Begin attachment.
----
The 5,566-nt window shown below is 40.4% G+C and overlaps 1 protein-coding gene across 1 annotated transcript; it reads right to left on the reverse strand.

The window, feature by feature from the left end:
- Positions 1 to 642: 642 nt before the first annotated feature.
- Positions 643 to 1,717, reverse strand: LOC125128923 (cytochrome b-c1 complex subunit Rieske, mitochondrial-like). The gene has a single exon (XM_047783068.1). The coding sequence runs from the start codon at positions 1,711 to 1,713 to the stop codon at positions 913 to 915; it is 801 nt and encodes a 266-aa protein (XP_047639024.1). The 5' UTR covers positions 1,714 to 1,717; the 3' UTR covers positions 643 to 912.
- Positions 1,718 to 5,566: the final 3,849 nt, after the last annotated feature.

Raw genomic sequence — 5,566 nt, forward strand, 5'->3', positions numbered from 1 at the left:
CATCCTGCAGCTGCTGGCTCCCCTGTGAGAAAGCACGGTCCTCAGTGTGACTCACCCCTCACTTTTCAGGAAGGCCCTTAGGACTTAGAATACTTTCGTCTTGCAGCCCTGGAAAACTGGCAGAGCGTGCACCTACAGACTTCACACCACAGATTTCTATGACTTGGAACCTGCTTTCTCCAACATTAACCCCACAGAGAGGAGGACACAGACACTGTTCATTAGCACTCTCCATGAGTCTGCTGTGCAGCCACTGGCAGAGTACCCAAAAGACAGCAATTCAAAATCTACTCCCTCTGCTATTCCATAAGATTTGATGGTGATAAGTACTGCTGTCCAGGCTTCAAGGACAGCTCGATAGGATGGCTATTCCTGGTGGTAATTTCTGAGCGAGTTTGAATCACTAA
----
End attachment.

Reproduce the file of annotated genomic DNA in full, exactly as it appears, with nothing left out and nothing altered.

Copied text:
The 5,566-nt window shown below is 40.4% G+C and overlaps 1 protein-coding gene across 1 annotated transcript; it reads right to left on the reverse strand.

The window, feature by feature from the left end:
- Positions 1 to 642: 642 nt before the first annotated feature.
- Positions 643 to 1,717, reverse strand: LOC125128923 (cytochrome b-c1 complex subunit Rieske, mitochondrial-like). The gene has a single exon (XM_047783068.1). The coding sequence runs from the start codon at positions 1,711 to 1,713 to the stop codon at positions 913 to 915; it is 801 nt and encodes a 266-aa protein (XP_047639024.1). The 5' UTR covers positions 1,714 to 1,717; the 3' UTR covers positions 643 to 912.
- Positions 1,718 to 5,566: the final 3,849 nt, after the last annotated feature.

Raw genomic sequence — 5,566 nt, forward strand, 5'->3', positions numbered from 1 at the left:
CATCCTGCAGCTGCTGGCTCCCCTGTGAGAAAGCACGGTCCTCAGTGTGACTCACCCCTCACTTTTCAGGAAGGCCCTTAGGACTTAGAATACTTTCGTCTTGCAGCCCTGGAAAACTGGCAGAGCGTGCACCTACAGACTTCACACCACAGATTTCTATGACTTGGAACCTGCTTTCTCCAACATTAACCCCACAGAGAGGAGGACACAGACACTGTTCATTAGCACTCTCCATGAGTCTGCTGTGCAGCCACTGGCAGAGTACCCAAAAGACAGCAATTCAAAATCTACTCCCTCTGCTATTCCATAAGATTTGATGGTGATAAGTACTGCTGTCCAGGCTTCAAGGACAGCTCGATAGGATGGCTATTCCTGGTGGTAATTTCTGAGCGAGTTTGAATCACTAA